[image ALT: Much of my site will be useless to you if you've got the images turned off!]
Bill Thayer

[image ALT: Cliccare qui per una pagina di aiuto in Italiano.]

[Link to a series of help pages]
[Link to the next level up]
[Link to my homepage]

[image ALT: link to previous section]

This webpage reproduces a chapter of
Old Illinois Houses

John Drury

reprinted by
The University of Chicago Press
Chicago and London, 1977

The text is in the public domain.

This page has been carefully proofread
and I believe it to be free of errors.
If you find a mistake though,
please let me know!


[image ALT: link to next section]
Lorado Taft
This site is not affiliated with the US Military Academy.

[image ALT: A photograph of a three‑story rectangular house, with a gabled roof pitched at about 30° and one chimney visible at one end (a second may be concealed by a tall tree on the right). On both the front of the house and the side we can see, to our right, the main door is in the center of the second floor, with a railing and a staircase up to ti. It is the Bishop Hill Colony House in Bishop Hill, Illinois.]

Historic American Buildings Survey

Bishop Hill Colony House, Bishop Hill, Built 1840's.

 p133  Early Communistic Community

Farthest west, but still to the south of the park, are three large brick structures faced with cement. Square, and three stories high, they are unlike any houses to be seen in correspondingly small towns. One of these was the hotel, each of the others, identical in arrangement, provided living quarters for several families, and thus they present, as do many of the other buildings, an early form of the modern apartment house.

These words, appearing in an article by Margaret E. Jacobson in the Journal of the Illinois State Historical Society (Vol. 34), describe the few remaining dwellings of the Bishop Hill Colony, pioneer religious-communistic community founded on the Illinois prairie by Swedish immigrants. Some eighteen miles west of Kewanee, this colony attempted to be a utopia in the New World similar to the colonies established by the French at Nauvoo and by the English at Albion.

In recognition of the historical significance of the spot, the state of  p134 Illinois has placed a bronze marker on highway 34 at the intersection of the road that leads to Bishop Hill. It reads: "At Bishop Hill, two miles north of here, Eric Jansen and Jonas Olson founded a colony of Swedish religious dissenters in 1846. Organized on communistic lines, the colony at one time had 1,100 members and property worth a million dollars. Dissolution and the end of the venture came in 1862."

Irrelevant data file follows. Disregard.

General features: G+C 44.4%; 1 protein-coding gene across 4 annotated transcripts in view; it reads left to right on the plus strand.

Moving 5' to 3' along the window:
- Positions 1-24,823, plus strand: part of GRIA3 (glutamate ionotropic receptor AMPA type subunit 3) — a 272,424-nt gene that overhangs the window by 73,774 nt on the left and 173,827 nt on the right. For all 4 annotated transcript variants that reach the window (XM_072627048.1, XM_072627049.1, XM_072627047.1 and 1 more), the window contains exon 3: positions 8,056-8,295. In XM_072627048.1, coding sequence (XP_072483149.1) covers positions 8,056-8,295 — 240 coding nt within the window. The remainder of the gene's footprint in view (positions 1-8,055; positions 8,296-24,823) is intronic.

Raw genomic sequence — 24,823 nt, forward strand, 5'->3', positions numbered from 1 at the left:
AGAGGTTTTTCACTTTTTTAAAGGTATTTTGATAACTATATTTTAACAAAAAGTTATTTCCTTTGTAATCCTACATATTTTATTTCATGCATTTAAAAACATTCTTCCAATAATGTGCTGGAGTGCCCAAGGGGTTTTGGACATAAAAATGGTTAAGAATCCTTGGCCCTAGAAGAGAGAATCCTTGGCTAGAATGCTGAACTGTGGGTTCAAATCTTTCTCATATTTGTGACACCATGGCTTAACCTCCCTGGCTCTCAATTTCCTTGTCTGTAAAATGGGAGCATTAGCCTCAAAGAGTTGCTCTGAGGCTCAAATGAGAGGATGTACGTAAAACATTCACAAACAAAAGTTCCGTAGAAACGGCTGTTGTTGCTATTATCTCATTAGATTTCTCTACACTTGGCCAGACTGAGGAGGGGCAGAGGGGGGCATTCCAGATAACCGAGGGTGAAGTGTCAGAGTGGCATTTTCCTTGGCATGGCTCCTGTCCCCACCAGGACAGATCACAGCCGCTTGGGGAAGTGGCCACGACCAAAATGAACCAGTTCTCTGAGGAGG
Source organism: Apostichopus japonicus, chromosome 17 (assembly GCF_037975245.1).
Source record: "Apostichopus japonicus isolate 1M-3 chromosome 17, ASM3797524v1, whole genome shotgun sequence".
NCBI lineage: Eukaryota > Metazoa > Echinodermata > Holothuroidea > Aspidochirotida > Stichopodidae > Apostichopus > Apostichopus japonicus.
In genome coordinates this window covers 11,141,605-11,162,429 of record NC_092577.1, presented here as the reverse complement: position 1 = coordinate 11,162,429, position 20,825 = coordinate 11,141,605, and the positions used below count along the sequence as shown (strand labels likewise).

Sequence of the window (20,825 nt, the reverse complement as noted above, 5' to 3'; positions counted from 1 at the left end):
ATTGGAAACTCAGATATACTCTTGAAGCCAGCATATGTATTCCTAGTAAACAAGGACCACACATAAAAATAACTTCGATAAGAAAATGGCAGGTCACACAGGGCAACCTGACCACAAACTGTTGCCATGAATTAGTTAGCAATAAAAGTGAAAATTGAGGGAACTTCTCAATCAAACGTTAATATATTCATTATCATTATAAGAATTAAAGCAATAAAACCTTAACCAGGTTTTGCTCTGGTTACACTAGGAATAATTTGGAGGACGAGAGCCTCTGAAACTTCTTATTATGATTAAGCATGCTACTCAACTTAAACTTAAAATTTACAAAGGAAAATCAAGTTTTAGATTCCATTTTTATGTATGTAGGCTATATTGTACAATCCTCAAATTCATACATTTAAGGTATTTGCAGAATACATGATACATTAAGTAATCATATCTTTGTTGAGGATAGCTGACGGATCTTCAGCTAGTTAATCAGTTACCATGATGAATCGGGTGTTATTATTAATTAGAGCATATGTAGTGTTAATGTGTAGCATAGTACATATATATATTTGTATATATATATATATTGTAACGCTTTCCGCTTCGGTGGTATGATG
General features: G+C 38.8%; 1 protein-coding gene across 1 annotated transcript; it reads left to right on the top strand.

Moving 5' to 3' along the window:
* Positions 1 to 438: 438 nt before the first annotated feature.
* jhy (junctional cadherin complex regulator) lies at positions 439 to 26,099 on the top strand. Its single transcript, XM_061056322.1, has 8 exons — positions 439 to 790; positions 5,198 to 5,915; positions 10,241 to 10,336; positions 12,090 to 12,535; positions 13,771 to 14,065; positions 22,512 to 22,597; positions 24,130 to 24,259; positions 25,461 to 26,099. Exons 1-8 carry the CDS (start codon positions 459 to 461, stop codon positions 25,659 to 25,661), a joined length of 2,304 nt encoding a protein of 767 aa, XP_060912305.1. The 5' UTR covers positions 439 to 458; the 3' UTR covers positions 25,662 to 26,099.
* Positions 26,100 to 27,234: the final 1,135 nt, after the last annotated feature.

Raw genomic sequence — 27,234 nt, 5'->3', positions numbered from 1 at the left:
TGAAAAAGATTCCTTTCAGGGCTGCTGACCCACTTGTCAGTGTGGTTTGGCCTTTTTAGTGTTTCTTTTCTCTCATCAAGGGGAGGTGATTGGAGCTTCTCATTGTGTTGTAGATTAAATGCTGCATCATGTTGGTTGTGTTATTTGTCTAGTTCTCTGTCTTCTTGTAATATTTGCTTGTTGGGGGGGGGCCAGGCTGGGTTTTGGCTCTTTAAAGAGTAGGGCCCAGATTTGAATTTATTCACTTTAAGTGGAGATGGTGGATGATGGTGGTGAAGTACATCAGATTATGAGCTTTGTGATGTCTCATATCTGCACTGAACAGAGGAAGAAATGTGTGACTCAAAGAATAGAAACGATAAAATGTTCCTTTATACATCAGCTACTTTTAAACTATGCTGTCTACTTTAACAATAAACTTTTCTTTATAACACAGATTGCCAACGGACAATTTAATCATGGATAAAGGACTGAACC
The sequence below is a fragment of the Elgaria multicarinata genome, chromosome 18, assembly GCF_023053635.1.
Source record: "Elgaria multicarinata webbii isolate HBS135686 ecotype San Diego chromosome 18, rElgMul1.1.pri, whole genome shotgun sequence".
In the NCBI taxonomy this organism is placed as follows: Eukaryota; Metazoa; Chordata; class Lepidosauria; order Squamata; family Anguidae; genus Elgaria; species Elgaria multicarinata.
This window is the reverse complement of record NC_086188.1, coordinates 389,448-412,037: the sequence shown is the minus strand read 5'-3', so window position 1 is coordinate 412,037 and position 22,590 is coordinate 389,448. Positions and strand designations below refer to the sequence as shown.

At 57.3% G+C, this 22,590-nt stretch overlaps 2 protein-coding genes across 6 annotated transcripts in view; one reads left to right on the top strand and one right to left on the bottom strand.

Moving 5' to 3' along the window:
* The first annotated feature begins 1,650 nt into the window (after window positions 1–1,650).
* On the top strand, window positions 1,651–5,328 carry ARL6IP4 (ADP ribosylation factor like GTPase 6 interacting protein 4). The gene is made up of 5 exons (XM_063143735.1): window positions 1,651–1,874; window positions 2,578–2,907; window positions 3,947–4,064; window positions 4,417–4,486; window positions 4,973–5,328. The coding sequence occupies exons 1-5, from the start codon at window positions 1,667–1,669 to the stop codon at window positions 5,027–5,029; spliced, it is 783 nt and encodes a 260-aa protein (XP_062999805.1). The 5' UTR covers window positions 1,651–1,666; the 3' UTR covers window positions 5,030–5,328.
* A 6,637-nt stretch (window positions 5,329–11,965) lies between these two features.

Now shaded by great old elms, walnuts, and maples that completely arch its streets, Bishop Hill Colony still retains most of its principal houses and public buildings, although their great age is apparent. Here is the Steeple Building, built in 1854 and containing a clock in its tower that has been running continuously since it was constructed in 1859. Here, too, are the Old Colony Church, the bakery and brewery buildings, cheese factory, hospital, and Bishop Hill Cemetery.

Gone, however, is "Big Brick," which was a four-story brick communal dwelling built in 1848‑1851. It had ninety-six rooms. The kitchen and dining hall were in the basement. This building was destroyed by fire in 1928 and its site is occupied by a ball park. Just east of this is Old Colony Church, a two‑story frame edifice built in 1848.

"The settlement," wrote Miss Jacobson, "was a Christian communistic organization, so property, responsibility, and work were shared. Starting with sixty acres, the project accumulated a 'balance stock on hand' of $770,630.94, according to the treasurer's report in the annual statement of the Board of Trustees on January 9, 1860."

It is recorded that the colonists worked eighteen hours a day in the fields. Women labored side by side with the men. All ate their meals in the dining halls of the various communal houses in which they lived. Clothing was furnished from a community storehouse. Among the principal products of Bishop Hill during its heyday were linen, made from flax grown by the colonists, and broomcorn, which was exported in large quantities.

At the peak of its existence, however, dissension broke out in Bishop Hill. This break led to the murder of Eric Jansen in 1850. His widow became head of the colony but subsequently she, too, met opposition and soon was ousted from office. Affairs went from bad to worse and in time the colony lost its original identity. Today, Bishop Hill is a state park and descendants of the Swedish colonists live near by.

Although there are few firsthand, written accounts of life at Bishop Hill, an unusual record of existence in the colony survives in the collection of paintings displayed in Old Colony Church. These paintings are the work of one of the colonists, Olaf Krans, who is acclaimed by art critics as an outstanding American "primitive" painter.

[image ALT: Valid HTML 4.01.]

Page updated: 10 Dec 07